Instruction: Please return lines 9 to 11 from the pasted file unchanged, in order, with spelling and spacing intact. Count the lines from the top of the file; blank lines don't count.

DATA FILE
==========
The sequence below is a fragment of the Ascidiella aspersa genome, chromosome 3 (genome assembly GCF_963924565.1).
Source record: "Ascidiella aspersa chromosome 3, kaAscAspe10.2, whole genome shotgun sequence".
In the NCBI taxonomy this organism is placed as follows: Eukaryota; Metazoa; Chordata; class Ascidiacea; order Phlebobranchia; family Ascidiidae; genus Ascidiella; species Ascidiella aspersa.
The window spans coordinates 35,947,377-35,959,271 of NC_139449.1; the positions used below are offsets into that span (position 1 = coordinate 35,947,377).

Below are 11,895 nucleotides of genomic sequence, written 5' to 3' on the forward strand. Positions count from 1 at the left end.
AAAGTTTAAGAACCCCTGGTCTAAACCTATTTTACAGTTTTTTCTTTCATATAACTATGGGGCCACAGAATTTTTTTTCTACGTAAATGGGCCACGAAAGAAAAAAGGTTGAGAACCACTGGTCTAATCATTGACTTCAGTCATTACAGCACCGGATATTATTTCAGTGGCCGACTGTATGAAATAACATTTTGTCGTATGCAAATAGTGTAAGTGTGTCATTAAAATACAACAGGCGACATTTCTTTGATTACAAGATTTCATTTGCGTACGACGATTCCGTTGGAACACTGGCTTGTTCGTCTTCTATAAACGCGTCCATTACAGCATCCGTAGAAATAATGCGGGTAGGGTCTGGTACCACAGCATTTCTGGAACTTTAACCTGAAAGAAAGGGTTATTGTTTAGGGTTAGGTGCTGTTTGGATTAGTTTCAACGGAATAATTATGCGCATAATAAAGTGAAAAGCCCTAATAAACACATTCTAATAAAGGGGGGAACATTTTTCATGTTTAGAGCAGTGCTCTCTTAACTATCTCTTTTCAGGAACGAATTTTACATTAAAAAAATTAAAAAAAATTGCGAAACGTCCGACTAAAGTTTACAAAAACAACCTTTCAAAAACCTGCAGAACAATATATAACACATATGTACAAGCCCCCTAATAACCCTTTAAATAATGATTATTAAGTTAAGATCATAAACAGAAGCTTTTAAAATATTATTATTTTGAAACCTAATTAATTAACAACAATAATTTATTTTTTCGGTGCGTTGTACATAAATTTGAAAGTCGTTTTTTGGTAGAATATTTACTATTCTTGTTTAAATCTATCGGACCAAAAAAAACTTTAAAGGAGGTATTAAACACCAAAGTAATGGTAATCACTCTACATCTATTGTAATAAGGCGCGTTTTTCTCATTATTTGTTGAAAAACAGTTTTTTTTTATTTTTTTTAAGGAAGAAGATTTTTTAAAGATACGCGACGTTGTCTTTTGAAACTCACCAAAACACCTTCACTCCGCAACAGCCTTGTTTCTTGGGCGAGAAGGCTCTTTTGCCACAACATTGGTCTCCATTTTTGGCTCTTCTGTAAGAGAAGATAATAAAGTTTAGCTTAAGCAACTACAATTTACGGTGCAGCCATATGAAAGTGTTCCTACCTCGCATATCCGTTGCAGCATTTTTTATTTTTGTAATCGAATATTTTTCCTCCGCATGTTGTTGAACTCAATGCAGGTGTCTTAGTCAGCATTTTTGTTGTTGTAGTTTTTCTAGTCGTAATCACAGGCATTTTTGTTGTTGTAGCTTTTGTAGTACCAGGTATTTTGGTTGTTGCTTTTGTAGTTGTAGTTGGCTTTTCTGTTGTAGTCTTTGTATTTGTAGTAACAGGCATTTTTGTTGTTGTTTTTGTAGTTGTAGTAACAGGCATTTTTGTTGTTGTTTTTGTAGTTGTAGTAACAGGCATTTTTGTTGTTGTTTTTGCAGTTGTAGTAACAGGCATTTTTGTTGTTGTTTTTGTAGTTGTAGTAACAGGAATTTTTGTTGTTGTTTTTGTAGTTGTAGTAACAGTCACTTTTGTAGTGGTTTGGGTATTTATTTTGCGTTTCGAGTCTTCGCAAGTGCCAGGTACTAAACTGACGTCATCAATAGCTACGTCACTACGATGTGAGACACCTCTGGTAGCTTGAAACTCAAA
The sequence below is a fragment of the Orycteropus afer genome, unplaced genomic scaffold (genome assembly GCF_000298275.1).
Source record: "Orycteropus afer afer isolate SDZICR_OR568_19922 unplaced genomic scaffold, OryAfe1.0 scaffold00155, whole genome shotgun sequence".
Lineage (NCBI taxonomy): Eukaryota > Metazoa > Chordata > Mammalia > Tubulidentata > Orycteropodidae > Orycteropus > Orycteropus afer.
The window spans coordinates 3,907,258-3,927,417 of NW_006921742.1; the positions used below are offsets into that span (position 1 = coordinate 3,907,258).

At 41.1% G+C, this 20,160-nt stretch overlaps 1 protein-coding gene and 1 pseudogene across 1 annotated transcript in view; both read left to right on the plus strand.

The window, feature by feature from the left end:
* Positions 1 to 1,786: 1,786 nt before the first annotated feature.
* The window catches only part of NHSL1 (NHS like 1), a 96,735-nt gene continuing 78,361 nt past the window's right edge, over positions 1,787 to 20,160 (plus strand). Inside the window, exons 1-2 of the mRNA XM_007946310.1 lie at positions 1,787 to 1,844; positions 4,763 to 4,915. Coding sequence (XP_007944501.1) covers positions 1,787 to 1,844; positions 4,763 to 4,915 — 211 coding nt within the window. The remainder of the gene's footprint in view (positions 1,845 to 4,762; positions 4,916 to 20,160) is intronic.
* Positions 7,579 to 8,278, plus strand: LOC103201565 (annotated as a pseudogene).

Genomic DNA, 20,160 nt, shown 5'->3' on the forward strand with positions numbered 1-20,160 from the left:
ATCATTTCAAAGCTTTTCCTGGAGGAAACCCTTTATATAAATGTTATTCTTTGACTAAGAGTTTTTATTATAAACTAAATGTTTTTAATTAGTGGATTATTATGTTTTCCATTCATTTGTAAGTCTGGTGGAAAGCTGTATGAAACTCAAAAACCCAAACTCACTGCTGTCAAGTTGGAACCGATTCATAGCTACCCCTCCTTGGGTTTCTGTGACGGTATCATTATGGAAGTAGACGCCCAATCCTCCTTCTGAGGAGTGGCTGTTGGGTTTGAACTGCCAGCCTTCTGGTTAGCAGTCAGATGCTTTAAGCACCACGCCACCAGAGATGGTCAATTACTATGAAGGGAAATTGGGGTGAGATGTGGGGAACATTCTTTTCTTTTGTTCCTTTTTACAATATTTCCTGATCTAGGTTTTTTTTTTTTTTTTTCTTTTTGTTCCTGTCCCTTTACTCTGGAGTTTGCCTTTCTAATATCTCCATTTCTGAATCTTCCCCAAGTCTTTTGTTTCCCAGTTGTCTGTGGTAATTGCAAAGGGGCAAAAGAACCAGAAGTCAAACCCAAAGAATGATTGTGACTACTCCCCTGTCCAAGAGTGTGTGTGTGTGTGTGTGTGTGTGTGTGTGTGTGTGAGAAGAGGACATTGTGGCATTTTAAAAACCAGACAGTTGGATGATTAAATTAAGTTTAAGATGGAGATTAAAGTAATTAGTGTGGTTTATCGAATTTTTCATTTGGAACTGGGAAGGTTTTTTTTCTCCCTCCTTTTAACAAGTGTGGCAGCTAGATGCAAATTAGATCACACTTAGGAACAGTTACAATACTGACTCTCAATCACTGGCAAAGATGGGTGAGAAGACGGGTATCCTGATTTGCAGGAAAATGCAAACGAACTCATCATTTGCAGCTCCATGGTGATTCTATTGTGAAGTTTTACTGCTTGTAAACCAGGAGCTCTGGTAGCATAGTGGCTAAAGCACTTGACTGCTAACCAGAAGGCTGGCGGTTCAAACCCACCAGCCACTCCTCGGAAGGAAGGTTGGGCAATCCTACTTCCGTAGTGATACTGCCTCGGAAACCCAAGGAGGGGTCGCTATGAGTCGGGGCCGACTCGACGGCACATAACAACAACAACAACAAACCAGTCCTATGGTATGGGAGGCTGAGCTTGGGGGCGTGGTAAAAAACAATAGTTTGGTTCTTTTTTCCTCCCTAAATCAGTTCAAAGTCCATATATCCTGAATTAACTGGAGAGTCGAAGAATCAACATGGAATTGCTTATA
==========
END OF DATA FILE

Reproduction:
Lineage (NCBI taxonomy): Eukaryota > Metazoa > Chordata > Mammalia > Tubulidentata > Orycteropodidae > Orycteropus > Orycteropus afer.
The window spans coordinates 3,907,258-3,927,417 of NW_006921742.1; the positions used below are offsets into that span (position 1 = coordinate 3,907,258).

At 41.1% G+C, this 20,160-nt stretch overlaps 1 protein-coding gene and 1 pseudogene across 1 annotated transcript in view; both read left to right on the plus strand.